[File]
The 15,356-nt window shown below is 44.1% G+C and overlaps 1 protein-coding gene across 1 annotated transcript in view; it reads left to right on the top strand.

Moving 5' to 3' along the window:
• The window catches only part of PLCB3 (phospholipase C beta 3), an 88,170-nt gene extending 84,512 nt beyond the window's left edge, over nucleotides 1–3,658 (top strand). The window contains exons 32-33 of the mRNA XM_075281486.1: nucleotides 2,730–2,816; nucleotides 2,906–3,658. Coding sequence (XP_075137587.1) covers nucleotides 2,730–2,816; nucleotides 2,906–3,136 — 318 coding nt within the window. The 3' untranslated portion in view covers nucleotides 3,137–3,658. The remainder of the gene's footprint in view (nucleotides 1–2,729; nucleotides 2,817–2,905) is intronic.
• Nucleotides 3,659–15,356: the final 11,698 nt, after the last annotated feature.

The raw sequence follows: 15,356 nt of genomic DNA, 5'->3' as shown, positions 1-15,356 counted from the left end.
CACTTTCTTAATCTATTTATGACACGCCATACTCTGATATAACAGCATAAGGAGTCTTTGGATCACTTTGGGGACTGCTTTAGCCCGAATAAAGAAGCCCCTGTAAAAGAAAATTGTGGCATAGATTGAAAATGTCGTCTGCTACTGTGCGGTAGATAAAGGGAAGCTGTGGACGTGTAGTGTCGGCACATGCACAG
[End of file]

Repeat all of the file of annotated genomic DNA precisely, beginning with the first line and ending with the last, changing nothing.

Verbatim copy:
The 15,356-nt window shown below is 44.1% G+C and overlaps 1 protein-coding gene across 1 annotated transcript in view; it reads left to right on the top strand.

Moving 5' to 3' along the window:
• The window catches only part of PLCB3 (phospholipase C beta 3), an 88,170-nt gene extending 84,512 nt beyond the window's left edge, over nucleotides 1–3,658 (top strand). The window contains exons 32-33 of the mRNA XM_075281486.1: nucleotides 2,730–2,816; nucleotides 2,906–3,658. Coding sequence (XP_075137587.1) covers nucleotides 2,730–2,816; nucleotides 2,906–3,136 — 318 coding nt within the window. The 3' untranslated portion in view covers nucleotides 3,137–3,658. The remainder of the gene's footprint in view (nucleotides 1–2,729; nucleotides 2,817–2,905) is intronic.
• Nucleotides 3,659–15,356: the final 11,698 nt, after the last annotated feature.

The raw sequence follows: 15,356 nt of genomic DNA, 5'->3' as shown, positions 1-15,356 counted from the left end.
CACTTTCTTAATCTATTTATGACACGCCATACTCTGATATAACAGCATAAGGAGTCTTTGGATCACTTTGGGGACTGCTTTAGCCCGAATAAAGAAGCCCCTGTAAAAGAAAATTGTGGCATAGATTGAAAATGTCGTCTGCTACTGTGCGGTAGATAAAGGGAAGCTGTGGACGTGTAGTGTCGGCACATGCACAG